Peripheral foreland basins are usually considered among the slowly deforming regions of the world, especially in comparison with the activity of the surrounding mountain chains. Nonetheless, foreland regions are subjected to lithospheric scale deformation processes in response to the loading of the chain, isostatic rebound, and regional convergence, all of which can produce brittle structures in the upper crust. The southernmost end of the Adria microplate is the foreland in between the Albanides-Hellenides and Apennines chains facing off against each other in the Otranto Channel (central Mediterranean Sea). In its southern part, the preserved Mesozoic paleomargin shows the transition between the Apulian carbonatic platform and the Ionian oceanic crust which is being subducted under the Calabrian Arc, to the west, and the Hellenic Arc, to the east. Despite the instrumental seismicity shows only few and scattered small earthquakes and the geodetic data reveal very slow strain rates in this region, the historical catalogues recall us about an Mw 6.7 earthquake occurred in the 1743 that spread damage in southern Italy, Albania, and Greece, together with hints about a tsunami in the Brindisi harbor. The source of this earthquake is very uncertain and raises compelling questions on how to treat this type of seismic sources in hazard maps. In this contribution, we present the interpretation of a dense network of multichannel seismic profiles (part of which are provided by Spectrum Geo), multibeam high-resolution bathymetry, and CHIRP profiles recently acquired by R/V OGS Explora. The analysis of this multiscale dataset allowed us to identify a major NW-SE fault system, here named South Apulia Fault System (SAFS), whose activity must have started in the Plio-Pleistocene and likely carries on today based on the evidence of recent deformation at and near the seafloor. We argue that the SAFS is a possible candidate source for the 1743 earthquake and may represent a step forward in the assessment of seismic and tsunami hazard in this cross-border region.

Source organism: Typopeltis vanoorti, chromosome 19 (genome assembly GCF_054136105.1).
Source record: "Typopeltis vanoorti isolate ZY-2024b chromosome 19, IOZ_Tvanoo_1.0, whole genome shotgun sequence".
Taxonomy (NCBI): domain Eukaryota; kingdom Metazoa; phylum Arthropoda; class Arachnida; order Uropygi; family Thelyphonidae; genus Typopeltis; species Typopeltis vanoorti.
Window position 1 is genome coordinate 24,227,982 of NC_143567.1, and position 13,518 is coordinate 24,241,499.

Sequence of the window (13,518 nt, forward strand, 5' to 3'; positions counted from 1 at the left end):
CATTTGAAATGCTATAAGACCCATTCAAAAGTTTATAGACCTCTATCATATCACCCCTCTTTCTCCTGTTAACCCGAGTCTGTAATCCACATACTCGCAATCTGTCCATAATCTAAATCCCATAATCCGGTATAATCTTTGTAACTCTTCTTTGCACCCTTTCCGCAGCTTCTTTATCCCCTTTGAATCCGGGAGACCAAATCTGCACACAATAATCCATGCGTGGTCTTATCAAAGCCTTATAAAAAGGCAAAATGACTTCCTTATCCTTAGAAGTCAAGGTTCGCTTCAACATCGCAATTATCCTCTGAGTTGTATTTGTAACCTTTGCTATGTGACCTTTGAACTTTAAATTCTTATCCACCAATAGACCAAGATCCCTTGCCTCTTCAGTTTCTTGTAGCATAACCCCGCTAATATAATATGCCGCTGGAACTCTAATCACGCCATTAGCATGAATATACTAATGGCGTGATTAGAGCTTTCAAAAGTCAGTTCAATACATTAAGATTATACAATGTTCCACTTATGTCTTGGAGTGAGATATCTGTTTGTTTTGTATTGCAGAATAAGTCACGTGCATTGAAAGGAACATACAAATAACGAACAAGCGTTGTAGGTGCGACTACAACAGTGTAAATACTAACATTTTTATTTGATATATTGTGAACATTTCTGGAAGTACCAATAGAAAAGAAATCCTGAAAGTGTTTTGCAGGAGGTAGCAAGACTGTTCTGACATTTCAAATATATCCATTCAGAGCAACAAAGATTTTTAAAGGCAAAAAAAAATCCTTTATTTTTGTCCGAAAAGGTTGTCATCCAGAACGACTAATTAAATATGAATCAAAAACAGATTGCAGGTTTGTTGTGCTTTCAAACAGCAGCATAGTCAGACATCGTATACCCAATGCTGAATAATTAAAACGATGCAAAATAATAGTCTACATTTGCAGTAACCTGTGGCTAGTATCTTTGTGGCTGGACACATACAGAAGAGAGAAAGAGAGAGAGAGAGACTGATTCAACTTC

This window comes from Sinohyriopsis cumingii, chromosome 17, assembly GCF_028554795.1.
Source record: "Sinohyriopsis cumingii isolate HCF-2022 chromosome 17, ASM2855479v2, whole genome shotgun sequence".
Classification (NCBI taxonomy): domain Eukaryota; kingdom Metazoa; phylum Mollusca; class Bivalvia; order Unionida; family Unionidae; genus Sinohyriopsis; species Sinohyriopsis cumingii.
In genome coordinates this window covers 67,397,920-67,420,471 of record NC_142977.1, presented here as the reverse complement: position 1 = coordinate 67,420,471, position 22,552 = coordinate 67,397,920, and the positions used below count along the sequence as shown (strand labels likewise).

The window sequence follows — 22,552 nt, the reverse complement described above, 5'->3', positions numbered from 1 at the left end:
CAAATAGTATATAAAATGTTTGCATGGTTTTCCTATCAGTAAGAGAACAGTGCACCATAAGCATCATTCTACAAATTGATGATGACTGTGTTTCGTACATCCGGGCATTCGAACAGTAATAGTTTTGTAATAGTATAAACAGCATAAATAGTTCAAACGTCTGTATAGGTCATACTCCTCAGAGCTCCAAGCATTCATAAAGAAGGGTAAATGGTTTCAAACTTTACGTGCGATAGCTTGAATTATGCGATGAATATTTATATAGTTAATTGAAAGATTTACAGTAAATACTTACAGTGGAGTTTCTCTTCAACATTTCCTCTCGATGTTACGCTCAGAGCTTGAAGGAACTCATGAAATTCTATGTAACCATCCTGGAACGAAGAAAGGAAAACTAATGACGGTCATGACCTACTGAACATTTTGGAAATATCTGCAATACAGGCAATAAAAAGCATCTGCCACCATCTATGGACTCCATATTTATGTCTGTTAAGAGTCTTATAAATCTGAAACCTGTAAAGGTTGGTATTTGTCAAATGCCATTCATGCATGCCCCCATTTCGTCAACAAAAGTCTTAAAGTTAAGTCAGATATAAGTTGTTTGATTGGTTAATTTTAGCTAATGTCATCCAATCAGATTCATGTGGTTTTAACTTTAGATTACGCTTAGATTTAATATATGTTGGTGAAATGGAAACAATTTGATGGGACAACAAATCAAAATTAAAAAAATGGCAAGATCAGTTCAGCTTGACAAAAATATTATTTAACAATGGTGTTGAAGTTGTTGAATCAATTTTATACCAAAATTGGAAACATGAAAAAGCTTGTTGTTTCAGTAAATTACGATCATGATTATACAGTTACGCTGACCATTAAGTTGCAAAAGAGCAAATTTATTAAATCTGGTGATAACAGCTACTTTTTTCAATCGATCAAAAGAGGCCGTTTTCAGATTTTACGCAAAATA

Chasing evidence of recent tectonic activity in a foreland region: the South Apulia Fault System

Volpi V;Civile D;Accettella D;Zgur F;Rebez A;Rossi G
2019

Abstract

Peripheral foreland basins are usually considered among the slowly deforming regions of the world, especially in comparison with the activity of the surrounding mountain chains. Nonetheless, foreland regions are subjected to lithospheric scale deformation processes in response to the loading of the chain, isostatic rebound, and regional convergence, all of which can produce brittle structures in the upper crust. The southernmost end of the Adria microplate is the foreland in between the Albanides-Hellenides and Apennines chains facing off against each other in the Otranto Channel (central Mediterranean Sea). In its southern part, the preserved Mesozoic paleomargin shows the transition between the Apulian carbonatic platform and the Ionian oceanic crust which is being subducted under the Calabrian Arc, to the west, and the Hellenic Arc, to the east. Despite the instrumental seismicity shows only few and scattered small earthquakes and the geodetic data reveal very slow strain rates in this region, the historical catalogues recall us about an Mw 6.7 earthquake occurred in the 1743 that spread damage in southern Italy, Albania, and Greece, together with hints about a tsunami in the Brindisi harbor. The source of this earthquake is very uncertain and raises compelling questions on how to treat this type of seismic sources in hazard maps. In this contribution, we present the interpretation of a dense network of multichannel seismic profiles (part of which are provided by Spectrum Geo), multibeam high-resolution bathymetry, and CHIRP profiles recently acquired by R/V OGS Explora. The analysis of this multiscale dataset allowed us to identify a major NW-SE fault system, here named South Apulia Fault System (SAFS), whose activity must have started in the Plio-Pleistocene and likely carries on today based on the evidence of recent deformation at and near the seafloor. We argue that the SAFS is a possible candidate source for the 1743 earthquake and may represent a step forward in the assessment of seismic and tsunami hazard in this cross-border region.
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Utilizza questo identificativo per citare o creare un link a questo documento: http://hdl.handle.net/20.500.14083/6227
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